It’s a devastating reality that’s all too common in Israel: When soldiers die in combat, their family members — spouses, children, parents, siblings and others — are left to cope with myriad levels of grief that most of us can’t even begin to grasp.
Friends of the Israel Defense Forces’ Legacy Summer Camp, a 10-day, U.S.-based program for Israeli children whose loved ones died while serving in the line of duty, provides them with an opportunity to find joy, friendship and support from fellow campers and counselors who have experienced similar losses.
Founded and funded by FIDF, an organization that advocates for soldiers in the IDF and their families, Legacy Summer Camp brings Israeli b’nai mitzah-age youngsters to the United States every summer for a week of traditional American Jewish summer camping and a second week of touring and sightseeing.
Sixteen Israeli campers recently spent the first week at Capital Camps & Retreat Center in Waynesboro, Pa. According to Ari B. Dallas, executive director of FIDF’s Mid-Atlantic Region, the Israeli youngsters at Capital Camps enjoyed American summer camp traditions such as “swimming, archery, rock climbing and arts and crafts,” as well as Israeli camp traditions such as singing, dancing and Jewish studies.
Perhaps most important, they bonded with each other, their counselors and their American peers during the camping program from July 10-23. The program in the Mid-Atlantic Region alternates between the D.C. and Baltimore areas every year. Last year, FIDF Baltimore board member Barbara Berg was chair of the Legacy program.
“It was an incredible experience to see these youngsters make connections, both with others who have experienced similar losses and with the American children at the camps they visited,” Berg said. “The love and caring they experience is bound to have a lasting influence, and it is so important for them to know that their loss is our loss — and that we will continue to care for them as they themselves enter the IDF.”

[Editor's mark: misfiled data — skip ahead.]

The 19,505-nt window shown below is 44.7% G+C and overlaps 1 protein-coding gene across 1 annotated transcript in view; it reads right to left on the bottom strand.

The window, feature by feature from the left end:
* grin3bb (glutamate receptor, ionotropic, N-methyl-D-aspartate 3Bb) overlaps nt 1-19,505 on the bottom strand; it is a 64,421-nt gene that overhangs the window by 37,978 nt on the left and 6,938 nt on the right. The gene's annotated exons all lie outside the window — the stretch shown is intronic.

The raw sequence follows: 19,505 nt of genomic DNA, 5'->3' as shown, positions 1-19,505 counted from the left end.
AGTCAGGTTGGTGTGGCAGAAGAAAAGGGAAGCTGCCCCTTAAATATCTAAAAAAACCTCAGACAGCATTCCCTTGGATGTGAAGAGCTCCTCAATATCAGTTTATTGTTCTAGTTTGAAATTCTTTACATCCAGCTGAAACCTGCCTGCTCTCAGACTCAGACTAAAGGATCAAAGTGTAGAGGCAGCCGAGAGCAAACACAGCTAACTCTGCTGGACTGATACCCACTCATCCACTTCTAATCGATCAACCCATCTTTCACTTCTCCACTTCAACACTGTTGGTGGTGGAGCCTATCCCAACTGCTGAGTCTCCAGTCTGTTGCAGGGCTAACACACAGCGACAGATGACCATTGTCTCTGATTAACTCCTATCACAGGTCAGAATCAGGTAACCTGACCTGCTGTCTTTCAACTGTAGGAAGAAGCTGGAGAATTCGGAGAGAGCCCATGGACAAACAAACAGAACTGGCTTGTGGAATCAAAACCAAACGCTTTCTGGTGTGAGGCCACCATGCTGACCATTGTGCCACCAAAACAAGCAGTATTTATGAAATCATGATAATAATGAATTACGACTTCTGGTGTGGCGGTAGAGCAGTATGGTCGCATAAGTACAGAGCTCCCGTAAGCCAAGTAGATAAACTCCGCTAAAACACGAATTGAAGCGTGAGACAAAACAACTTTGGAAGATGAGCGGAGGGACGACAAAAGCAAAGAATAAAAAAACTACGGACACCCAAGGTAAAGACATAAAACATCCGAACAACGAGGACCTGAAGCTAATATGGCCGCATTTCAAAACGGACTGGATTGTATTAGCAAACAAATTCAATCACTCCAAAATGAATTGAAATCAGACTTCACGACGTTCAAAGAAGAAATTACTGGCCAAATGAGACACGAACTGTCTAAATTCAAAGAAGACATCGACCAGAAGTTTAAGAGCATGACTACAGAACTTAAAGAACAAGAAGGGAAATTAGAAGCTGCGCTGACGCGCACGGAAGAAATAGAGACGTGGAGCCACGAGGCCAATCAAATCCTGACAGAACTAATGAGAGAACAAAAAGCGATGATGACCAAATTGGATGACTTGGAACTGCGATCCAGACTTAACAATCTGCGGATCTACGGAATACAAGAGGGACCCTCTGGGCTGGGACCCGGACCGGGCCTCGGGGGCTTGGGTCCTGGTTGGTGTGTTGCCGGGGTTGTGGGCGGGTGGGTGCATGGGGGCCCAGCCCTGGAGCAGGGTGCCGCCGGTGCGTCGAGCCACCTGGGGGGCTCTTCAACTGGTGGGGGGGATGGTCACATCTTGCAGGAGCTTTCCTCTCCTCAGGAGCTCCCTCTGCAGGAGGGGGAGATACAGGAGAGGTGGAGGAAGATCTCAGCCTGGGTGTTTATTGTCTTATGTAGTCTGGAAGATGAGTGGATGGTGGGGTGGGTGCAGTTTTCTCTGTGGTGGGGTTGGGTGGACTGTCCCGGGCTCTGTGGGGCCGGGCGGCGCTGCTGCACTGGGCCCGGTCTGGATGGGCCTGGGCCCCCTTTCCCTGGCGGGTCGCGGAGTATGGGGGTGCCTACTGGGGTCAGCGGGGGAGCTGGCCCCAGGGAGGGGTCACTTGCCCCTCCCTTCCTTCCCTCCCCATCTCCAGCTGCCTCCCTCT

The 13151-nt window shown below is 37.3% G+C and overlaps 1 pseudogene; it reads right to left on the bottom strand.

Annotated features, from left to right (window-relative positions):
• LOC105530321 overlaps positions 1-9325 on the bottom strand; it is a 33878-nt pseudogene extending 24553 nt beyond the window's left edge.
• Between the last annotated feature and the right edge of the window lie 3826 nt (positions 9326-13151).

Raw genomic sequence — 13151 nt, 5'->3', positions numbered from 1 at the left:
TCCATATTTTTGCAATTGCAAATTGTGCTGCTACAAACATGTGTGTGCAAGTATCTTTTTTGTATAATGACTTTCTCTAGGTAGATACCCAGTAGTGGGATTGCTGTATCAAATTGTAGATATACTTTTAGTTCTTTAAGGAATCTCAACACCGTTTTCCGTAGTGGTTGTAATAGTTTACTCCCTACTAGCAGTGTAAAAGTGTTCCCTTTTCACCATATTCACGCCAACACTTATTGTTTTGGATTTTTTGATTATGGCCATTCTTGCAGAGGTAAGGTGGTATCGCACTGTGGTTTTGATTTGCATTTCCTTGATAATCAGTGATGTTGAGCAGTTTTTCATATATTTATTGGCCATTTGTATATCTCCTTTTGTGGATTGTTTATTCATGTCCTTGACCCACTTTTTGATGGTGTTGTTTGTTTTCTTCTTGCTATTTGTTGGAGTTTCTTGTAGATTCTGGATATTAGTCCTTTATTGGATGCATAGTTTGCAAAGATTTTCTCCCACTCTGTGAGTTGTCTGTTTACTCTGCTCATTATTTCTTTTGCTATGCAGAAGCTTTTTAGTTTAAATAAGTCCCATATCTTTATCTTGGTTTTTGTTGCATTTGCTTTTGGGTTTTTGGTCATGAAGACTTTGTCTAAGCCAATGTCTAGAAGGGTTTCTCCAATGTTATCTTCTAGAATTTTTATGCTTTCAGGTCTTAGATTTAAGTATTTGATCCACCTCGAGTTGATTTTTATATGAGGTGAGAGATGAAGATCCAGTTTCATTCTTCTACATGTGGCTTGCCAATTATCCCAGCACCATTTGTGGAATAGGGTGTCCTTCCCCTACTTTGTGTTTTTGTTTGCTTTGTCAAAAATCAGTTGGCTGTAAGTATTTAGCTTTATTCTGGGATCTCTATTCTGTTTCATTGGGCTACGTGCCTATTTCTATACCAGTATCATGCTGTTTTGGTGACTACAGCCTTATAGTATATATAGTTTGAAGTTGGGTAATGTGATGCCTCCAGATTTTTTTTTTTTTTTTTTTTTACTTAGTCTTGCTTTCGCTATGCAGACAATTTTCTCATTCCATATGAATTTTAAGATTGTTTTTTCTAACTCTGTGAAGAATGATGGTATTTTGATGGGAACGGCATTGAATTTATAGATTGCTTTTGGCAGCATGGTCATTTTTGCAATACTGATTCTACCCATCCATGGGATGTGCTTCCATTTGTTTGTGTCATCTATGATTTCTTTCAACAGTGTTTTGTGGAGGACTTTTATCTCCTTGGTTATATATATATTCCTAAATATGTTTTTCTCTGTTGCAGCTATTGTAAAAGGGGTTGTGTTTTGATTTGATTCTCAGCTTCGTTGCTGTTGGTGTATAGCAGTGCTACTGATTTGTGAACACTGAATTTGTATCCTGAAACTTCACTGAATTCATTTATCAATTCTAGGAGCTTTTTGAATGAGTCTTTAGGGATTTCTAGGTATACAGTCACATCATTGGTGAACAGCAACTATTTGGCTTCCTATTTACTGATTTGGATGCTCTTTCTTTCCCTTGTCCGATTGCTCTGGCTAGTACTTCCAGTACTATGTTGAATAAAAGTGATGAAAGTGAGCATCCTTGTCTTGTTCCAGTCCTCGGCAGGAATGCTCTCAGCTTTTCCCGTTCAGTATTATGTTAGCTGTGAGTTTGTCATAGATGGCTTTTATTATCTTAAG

“Here [at camp], we let them be children again,” said Sarai, an active-duty commander in the IDF Casualty and Wounded Department who accompanied the group to the U.S. (FIDF does not release the last names of active-duty IDF personnel.) The campers were joined by a group of Israeli counselors who were soldiers in the IDF and had experienced first-hand what it’s like to lose a family member in combat. In fact, many of the counselors were former Legacy Camp attendees.
In the second week of their trip, the children visited Hersheypark and were hosted by FIDF supporters who reside in the Washington, D.C.-area Jewish community. Dallas and his family hosted three Israeli students.
“The ‘F’ in FIDF really stands for family,” he said, alluding to the strong connections that develop among campers, counselors and host families during the trip.
For Sarah Stern, founder and president of the D.C.-based Endowment for Middle East Truth, hosting the children “was a memorable experience. These kids are great.”
While in D.C., the campers toured the U.S. Capitol, visited such historic landmarks as the Lincoln Memorial and Washington Monument, and posed for photos in front of the White House. They also visited an area Target superstore, where they purchased American snacks and electronics items.
“I really enjoyed my time in the United States,” said Meitar Shahar, 13, one of the campers. “With all the exciting activities and fun we had, I wanted to stay longer!”
Fellow camper Jonathan Yermiyahu, 13, concurred. “We had so much fun in America, and I was happy to be part of this program,” he said. “It filled my heart with pride.”
For information, visit fidf.org/midatlantic.
Jordan Loux is a Baltimore-based freelance writer.
Photo of Legacy Summer Camp participants at the Lincoln Memorial provided by Friends of the Israel Defense Forces
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